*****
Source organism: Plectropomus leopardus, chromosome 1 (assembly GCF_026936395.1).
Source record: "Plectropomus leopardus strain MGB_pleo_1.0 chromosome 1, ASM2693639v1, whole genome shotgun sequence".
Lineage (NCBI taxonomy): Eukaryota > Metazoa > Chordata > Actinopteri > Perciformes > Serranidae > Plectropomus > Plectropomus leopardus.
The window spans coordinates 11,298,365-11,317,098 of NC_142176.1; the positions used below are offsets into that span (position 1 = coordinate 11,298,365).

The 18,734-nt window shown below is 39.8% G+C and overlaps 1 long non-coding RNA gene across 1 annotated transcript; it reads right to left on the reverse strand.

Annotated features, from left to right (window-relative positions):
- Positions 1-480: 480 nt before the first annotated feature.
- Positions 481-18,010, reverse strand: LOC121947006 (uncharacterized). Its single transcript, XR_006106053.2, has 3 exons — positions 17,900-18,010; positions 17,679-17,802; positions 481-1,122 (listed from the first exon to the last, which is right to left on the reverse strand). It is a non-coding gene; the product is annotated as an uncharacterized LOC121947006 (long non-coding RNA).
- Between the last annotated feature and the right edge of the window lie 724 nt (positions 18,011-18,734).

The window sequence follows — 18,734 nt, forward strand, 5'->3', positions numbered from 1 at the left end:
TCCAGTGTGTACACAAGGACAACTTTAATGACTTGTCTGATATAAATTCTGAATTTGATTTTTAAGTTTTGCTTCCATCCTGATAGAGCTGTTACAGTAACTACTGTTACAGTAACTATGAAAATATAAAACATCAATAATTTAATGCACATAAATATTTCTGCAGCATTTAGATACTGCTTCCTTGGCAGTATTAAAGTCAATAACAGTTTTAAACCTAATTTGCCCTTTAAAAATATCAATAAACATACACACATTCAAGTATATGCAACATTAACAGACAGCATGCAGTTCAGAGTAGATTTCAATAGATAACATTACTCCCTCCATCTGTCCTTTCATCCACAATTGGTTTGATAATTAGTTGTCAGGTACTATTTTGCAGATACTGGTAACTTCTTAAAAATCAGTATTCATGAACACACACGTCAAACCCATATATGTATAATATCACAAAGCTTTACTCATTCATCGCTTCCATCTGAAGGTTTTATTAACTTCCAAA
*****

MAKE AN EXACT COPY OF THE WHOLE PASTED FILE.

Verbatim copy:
Source organism: Plectropomus leopardus, chromosome 1 (assembly GCF_026936395.1).
Source record: "Plectropomus leopardus strain MGB_pleo_1.0 chromosome 1, ASM2693639v1, whole genome shotgun sequence".
Lineage (NCBI taxonomy): Eukaryota > Metazoa > Chordata > Actinopteri > Perciformes > Serranidae > Plectropomus > Plectropomus leopardus.
The window spans coordinates 11,298,365-11,317,098 of NC_142176.1; the positions used below are offsets into that span (position 1 = coordinate 11,298,365).

The 18,734-nt window shown below is 39.8% G+C and overlaps 1 long non-coding RNA gene across 1 annotated transcript; it reads right to left on the reverse strand.

Annotated features, from left to right (window-relative positions):
- Positions 1-480: 480 nt before the first annotated feature.
- Positions 481-18,010, reverse strand: LOC121947006 (uncharacterized). Its single transcript, XR_006106053.2, has 3 exons — positions 17,900-18,010; positions 17,679-17,802; positions 481-1,122 (listed from the first exon to the last, which is right to left on the reverse strand). It is a non-coding gene; the product is annotated as an uncharacterized LOC121947006 (long non-coding RNA).
- Between the last annotated feature and the right edge of the window lie 724 nt (positions 18,011-18,734).

The window sequence follows — 18,734 nt, forward strand, 5'->3', positions numbered from 1 at the left end:
TCCAGTGTGTACACAAGGACAACTTTAATGACTTGTCTGATATAAATTCTGAATTTGATTTTTAAGTTTTGCTTCCATCCTGATAGAGCTGTTACAGTAACTACTGTTACAGTAACTATGAAAATATAAAACATCAATAATTTAATGCACATAAATATTTCTGCAGCATTTAGATACTGCTTCCTTGGCAGTATTAAAGTCAATAACAGTTTTAAACCTAATTTGCCCTTTAAAAATATCAATAAACATACACACATTCAAGTATATGCAACATTAACAGACAGCATGCAGTTCAGAGTAGATTTCAATAGATAACATTACTCCCTCCATCTGTCCTTTCATCCACAATTGGTTTGATAATTAGTTGTCAGGTACTATTTTGCAGATACTGGTAACTTCTTAAAAATCAGTATTCATGAACACACACGTCAAACCCATATATGTATAATATCACAAAGCTTTACTCATTCATCGCTTCCATCTGAAGGTTTTATTAACTTCCAAA